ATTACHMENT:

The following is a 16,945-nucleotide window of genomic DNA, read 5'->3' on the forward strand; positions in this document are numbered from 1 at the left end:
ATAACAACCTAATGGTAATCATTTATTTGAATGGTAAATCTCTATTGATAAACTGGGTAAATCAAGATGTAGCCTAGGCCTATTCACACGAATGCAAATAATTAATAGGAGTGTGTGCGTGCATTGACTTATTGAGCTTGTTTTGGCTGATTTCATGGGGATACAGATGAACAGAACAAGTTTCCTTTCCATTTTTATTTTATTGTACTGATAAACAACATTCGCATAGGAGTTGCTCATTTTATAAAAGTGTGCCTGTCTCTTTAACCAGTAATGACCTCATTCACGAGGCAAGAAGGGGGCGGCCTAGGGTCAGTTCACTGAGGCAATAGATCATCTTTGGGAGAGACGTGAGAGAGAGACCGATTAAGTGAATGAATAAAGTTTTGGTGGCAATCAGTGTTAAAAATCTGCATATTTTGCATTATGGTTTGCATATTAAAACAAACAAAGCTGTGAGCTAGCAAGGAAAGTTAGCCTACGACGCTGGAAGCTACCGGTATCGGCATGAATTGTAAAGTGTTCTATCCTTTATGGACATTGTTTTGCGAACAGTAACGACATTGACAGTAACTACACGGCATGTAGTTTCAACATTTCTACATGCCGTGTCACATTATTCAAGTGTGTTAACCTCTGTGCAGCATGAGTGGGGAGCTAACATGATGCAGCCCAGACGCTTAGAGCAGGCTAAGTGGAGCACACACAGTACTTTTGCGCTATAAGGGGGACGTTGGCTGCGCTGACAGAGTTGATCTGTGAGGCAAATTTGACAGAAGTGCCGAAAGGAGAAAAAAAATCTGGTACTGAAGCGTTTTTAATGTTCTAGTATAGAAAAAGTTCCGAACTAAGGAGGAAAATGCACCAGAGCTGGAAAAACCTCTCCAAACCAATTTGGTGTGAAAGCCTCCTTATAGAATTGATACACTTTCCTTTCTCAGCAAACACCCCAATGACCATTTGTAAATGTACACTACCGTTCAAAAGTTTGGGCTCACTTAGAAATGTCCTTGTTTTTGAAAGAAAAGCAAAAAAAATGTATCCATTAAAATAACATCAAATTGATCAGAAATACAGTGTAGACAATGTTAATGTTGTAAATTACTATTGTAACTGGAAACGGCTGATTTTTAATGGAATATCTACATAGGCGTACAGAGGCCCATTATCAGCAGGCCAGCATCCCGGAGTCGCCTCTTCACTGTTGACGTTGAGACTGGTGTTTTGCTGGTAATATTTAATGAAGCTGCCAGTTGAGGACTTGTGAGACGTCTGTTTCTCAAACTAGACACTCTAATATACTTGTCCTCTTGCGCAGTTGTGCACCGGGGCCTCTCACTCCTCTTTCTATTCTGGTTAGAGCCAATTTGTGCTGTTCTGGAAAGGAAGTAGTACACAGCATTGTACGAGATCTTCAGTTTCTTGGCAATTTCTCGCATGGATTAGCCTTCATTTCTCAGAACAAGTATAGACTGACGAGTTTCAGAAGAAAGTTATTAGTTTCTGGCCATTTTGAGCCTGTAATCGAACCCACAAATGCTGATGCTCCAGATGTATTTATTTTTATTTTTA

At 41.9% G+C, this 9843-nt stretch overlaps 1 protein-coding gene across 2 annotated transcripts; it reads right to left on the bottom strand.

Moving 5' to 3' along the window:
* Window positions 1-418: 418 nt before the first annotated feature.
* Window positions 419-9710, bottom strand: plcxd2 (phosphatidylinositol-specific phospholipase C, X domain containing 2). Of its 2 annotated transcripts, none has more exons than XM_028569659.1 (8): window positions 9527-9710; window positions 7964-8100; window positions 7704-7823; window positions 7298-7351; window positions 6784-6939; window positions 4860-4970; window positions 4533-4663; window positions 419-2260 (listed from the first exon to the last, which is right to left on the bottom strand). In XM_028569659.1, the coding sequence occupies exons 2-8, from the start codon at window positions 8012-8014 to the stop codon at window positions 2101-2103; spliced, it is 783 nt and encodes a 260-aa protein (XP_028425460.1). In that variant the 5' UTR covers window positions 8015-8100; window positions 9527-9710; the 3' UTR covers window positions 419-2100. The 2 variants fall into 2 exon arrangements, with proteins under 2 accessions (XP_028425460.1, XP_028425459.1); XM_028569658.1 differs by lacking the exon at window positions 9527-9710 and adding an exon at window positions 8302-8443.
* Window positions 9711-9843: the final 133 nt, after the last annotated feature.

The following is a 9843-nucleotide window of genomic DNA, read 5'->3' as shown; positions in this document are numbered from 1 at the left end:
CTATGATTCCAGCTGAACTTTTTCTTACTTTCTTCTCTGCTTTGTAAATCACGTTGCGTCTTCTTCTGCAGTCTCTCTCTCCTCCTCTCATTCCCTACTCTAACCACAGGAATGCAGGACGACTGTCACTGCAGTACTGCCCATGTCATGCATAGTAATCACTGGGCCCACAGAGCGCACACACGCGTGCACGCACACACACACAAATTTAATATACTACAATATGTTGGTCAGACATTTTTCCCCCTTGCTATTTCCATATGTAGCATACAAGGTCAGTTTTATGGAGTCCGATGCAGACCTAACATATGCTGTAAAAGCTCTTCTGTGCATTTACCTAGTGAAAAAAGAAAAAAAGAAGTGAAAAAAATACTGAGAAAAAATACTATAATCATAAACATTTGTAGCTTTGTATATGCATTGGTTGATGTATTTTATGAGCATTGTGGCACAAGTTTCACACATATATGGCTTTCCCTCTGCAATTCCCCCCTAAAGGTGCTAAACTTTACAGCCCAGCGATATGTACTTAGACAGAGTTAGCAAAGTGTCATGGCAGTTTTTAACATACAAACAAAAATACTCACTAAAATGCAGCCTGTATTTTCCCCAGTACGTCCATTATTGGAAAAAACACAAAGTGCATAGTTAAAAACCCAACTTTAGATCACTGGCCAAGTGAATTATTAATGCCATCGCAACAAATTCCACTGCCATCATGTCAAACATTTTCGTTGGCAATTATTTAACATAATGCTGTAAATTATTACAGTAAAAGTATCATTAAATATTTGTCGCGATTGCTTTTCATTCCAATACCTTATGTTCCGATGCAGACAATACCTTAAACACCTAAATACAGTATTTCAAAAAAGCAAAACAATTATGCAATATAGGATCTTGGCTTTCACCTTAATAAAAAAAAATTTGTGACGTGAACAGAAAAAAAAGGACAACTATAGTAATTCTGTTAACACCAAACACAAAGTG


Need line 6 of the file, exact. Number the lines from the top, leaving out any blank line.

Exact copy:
* Window positions 419-9710, bottom strand: plcxd2 (phosphatidylinositol-specific phospholipase C, X domain containing 2). Of its 2 annotated transcripts, none has more exons than XM_028569659.1 (8): window positions 9527-9710; window positions 7964-8100; window positions 7704-7823; window positions 7298-7351; window positions 6784-6939; window positions 4860-4970; window positions 4533-4663; window positions 419-2260 (listed from the first exon to the last, which is right to left on the bottom strand). In XM_028569659.1, the coding sequence occupies exons 2-8, from the start codon at window positions 8012-8014 to the stop codon at window positions 2101-2103; spliced, it is 783 nt and encodes a 260-aa protein (XP_028425460.1). In that variant the 5' UTR covers window positions 8015-8100; window positions 9527-9710; the 3' UTR covers window positions 419-2100. The 2 variants fall into 2 exon arrangements, with proteins under 2 accessions (XP_028425460.1, XP_028425459.1); XM_028569658.1 differs by lacking the exon at window positions 9527-9710 and adding an exon at window positions 8302-8443.